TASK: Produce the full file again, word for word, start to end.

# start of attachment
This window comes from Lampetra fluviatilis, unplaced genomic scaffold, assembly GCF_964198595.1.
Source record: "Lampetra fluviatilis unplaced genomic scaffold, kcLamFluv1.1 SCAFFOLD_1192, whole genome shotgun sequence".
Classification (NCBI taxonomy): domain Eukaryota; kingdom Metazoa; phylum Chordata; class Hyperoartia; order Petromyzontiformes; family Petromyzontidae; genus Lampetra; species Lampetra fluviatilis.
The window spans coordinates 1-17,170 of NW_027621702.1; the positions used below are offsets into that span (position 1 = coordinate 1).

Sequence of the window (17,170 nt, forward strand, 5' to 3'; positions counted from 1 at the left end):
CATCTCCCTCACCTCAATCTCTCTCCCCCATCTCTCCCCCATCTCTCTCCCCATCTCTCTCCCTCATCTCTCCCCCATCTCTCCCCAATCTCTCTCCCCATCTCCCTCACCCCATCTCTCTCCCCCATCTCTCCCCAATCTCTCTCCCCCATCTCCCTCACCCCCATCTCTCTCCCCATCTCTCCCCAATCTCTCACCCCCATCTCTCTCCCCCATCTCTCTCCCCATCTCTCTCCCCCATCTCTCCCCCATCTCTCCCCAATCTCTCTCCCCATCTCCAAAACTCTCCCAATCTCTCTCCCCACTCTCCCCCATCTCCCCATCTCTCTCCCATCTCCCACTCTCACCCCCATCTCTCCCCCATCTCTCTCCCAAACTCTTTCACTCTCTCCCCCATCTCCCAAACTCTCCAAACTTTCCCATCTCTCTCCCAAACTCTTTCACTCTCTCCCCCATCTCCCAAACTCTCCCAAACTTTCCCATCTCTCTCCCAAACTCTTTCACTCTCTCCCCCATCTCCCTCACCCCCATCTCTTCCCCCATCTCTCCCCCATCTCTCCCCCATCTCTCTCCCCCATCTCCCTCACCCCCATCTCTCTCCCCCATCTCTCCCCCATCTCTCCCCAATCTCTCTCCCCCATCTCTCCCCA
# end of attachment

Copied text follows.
This window comes from Lampetra fluviatilis, unplaced genomic scaffold, assembly GCF_964198595.1.
Source record: "Lampetra fluviatilis unplaced genomic scaffold, kcLamFluv1.1 SCAFFOLD_1192, whole genome shotgun sequence".
Classification (NCBI taxonomy): domain Eukaryota; kingdom Metazoa; phylum Chordata; class Hyperoartia; order Petromyzontiformes; family Petromyzontidae; genus Lampetra; species Lampetra fluviatilis.
The window spans coordinates 1-17,170 of NW_027621702.1; the positions used below are offsets into that span (position 1 = coordinate 1).

Sequence of the window (17,170 nt, forward strand, 5' to 3'; positions counted from 1 at the left end):
CATCTCCCTCACCTCAATCTCTCTCCCCCATCTCTCCCCCATCTCTCTCCCCATCTCTCTCCCTCATCTCTCCCCCATCTCTCCCCAATCTCTCTCCCCATCTCCCTCACCCCATCTCTCTCCCCCATCTCTCCCCAATCTCTCTCCCCCATCTCCCTCACCCCCATCTCTCTCCCCATCTCTCCCCAATCTCTCACCCCCATCTCTCTCCCCCATCTCTCTCCCCATCTCTCTCCCCCATCTCTCCCCCATCTCTCCCCAATCTCTCTCCCCATCTCCAAAACTCTCCCAATCTCTCTCCCCACTCTCCCCCATCTCCCCATCTCTCTCCCATCTCCCACTCTCACCCCCATCTCTCCCCCATCTCTCTCCCAAACTCTTTCACTCTCTCCCCCATCTCCCAAACTCTCCAAACTTTCCCATCTCTCTCCCAAACTCTTTCACTCTCTCCCCCATCTCCCAAACTCTCCCAAACTTTCCCATCTCTCTCCCAAACTCTTTCACTCTCTCCCCCATCTCCCTCACCCCCATCTCTTCCCCCATCTCTCCCCCATCTCTCCCCCATCTCTCTCCCCCATCTCCCTCACCCCCATCTCTCTCCCCCATCTCTCCCCCATCTCTCCCCAATCTCTCTCCCCCATCTCTCCCCA